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Denver Broncos use dominating defense to defeat Carolina Panthers 24-10 in Super Bowl 50

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Peyton Manning #18 of the Denver Broncos celebrates after defeating the Carolina Panthers during Super Bowl 50 at Levi's Stadium on February 7, 2016 in Santa Clara, California. The Broncos defeated the Panthers 24-10. (Photo by Ezra Shaw/Getty Images)

SANTA CLARA, California — If this was the final game of Peyton Manning’s 18-year career, he couldn’t have scripted the ending much better.

A 2-yard rushing touchdown from running back C.J. Anderson — in addition to a defensive score and three field goals from kicker Brandon McManus — gave the Denver Broncos a 24-10 win over the Carolina Panthers in Super Bowl 50 in front of 71,088 at Levi’s Stadium in Santa Clara, California.

Manning, at 39, is the oldest starting quarterback in Super Bowl history. Going into Sunday, he hadn’t confirmed if Super Bowl 50 would be his last game. But it sure felt that way. And like his boss, Broncos general manager and executive vice president of football operations John Elway, Manning can ride off into the sunset after securing his second championship in his career.

Manning said following the game that he will take some time to reflect before making any announcement on his future.

Manning — good enough for the win

Manning didn’t play flawlessly, but he did enough, which is all a suffocating Broncos-led defense has needed this season. Manning’s line: 13 of 23 passing for 141 yards with one interception and a lost fumble.

It started well for the Broncos (15-4) on their opening drive, capped by a 34-yard McManus field goal to take an early 3-0.

It was a different story for Carolina (17-2).

The Panthers, having lost just once coming into this game, were accustomed to having their way offensively.

Carolina had the league’s top offense this year — averaging 31.3 points per game in the regular season and a whopping 40 points per game in the postseason. Newton was responsible for 79.3% of the Panthers’ offensive scores this season heading into Sunday.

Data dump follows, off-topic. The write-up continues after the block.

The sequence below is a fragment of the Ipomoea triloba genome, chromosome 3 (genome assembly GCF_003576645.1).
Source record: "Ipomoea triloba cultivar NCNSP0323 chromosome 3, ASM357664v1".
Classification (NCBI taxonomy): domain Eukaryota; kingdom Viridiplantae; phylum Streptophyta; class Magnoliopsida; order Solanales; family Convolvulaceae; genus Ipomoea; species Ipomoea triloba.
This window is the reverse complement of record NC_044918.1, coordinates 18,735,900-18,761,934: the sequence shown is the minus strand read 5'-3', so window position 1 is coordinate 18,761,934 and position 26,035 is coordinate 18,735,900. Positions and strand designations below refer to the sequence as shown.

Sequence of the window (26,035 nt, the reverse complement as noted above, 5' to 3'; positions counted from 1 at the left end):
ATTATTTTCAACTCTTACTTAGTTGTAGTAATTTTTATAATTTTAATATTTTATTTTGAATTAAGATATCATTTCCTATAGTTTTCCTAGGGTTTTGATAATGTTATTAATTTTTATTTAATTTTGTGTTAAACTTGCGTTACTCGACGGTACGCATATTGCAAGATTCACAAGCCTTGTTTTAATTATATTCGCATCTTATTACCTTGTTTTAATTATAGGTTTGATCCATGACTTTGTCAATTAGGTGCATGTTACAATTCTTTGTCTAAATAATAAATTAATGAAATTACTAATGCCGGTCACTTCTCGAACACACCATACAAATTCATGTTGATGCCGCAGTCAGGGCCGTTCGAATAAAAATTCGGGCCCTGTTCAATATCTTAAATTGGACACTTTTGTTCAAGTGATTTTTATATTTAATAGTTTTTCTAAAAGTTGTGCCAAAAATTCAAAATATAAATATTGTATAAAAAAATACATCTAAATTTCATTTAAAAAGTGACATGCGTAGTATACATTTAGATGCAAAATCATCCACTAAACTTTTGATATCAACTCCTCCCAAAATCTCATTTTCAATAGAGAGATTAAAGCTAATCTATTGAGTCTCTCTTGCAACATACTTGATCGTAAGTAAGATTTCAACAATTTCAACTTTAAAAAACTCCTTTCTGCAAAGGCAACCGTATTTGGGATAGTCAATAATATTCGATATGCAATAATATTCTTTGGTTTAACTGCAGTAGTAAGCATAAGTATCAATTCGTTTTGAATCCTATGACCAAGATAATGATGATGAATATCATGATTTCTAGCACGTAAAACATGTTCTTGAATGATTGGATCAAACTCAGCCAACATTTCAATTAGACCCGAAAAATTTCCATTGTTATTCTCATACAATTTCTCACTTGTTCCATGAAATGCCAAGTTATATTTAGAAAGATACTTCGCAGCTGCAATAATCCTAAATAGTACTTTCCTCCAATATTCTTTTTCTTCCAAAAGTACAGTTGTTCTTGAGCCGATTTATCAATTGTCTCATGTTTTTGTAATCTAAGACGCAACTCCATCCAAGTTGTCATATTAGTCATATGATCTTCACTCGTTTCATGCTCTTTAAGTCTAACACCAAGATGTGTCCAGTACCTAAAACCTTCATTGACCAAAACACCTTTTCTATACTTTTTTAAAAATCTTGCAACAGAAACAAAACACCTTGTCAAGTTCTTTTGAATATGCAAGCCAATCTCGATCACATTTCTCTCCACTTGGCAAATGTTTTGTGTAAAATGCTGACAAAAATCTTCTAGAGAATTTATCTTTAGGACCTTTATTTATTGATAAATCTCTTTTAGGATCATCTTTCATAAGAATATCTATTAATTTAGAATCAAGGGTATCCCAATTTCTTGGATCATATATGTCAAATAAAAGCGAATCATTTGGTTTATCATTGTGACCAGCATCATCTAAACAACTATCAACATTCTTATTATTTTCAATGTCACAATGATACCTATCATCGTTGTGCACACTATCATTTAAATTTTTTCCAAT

But Carolina didn’t face a defense like Denver’s all season. The Broncos lead the NFL in total defense, pass defense and sacks. Newton got to see — and feel — that up close. He was sacked seven times.

The one that was the most costly came in the first quarter, Carolina’s second turn on offense. On Carolina’s 15-yard line, Broncos outside linebacker Von Miller forced a Newton fumble on the strip sack for an 11-yard loss while defensive end Malik Jackson scooped up the ball for the score to give Denver a 10-0 lead. It was the first fumble recovery for a touchdown in a Super Bowl in 22 years.

Later in the second quarter, Carolina coughed up the football again. This time, Broncos safety Darian Stewart forced a fumble from Panthers fullback Mike Tolbert; inside linebacker Danny Trevathan recovered.

Courtesy of a huge mistake by Broncos’ cornerback Aqib Talib, the Panthers were able to capitalize and get on the scoreboard with a 1-yard run by running back Jonathan Stewart. What transpired the play before was a face mask personal foul penalty by Talib.

Talib had a terrible first half with three penalties, two of which were personal fouls.

But Carolina squandered an opportunity early in the third quarter when a 44-yard field goal attempt by Graham Gano hit the right upright. Later in the quarter, Newton threw an interception into the hands of safety T.J. Ward, quashing a promising drive that had Carolina in Denver territory.

Gano hit a 39-yarder with 10:26 remaining to cut the deficit to 16-10, but late in the period, Miller forced his second fumble from Newton. Ward recovered and returned it to the Carolina 4-yard line. Anderson iced the game with Denver’s first offensive touchdown of the day with 3:08 left.

McManus, meanwhile, stayed perfect in the postseason, going 10 for 10 overall. He finished the day with three field goals for 34, 33 and 30 yards.

Fantastic football weather

Game-time temps hovered around 70 degrees at kickoff in a beautiful day in Santa Clara. The game also had a throwback feel.

With kickoff at 3:30 p.m. local time (6:30 p.m. ET), the game basked in daylight for the first half, making it feel reminiscent all the way back to Super Bowl I — then called the “First AFL-NFL World Championship Game” — which was held in Los Angeles on January 15, 1967.

The crowd — mostly pro-Broncos fans judging by the amount of orange in the stands, though both fan bases still were well-represented — filled up Levi’s Stadium quickly.

Both sides got their vocal chords warmed up when the NFL honored all of the previous Super Bowl MVPs. Manning was in the locker room when his name was called, but that didn’t stop a huge roar from the crowd.

Meanwhile, when New England Patriots quarterback Tom Brady appeared when his name was announced (he has three Super Bowl MVP awards), the crowd booed lustily.

It then turned into adoration for Lady Gaga, who belted out a stirring rendition of the national anthem. The energy level also remained at a fever pitch for the halftime show featuring Coldplay, Beyonce and Bruno Mars.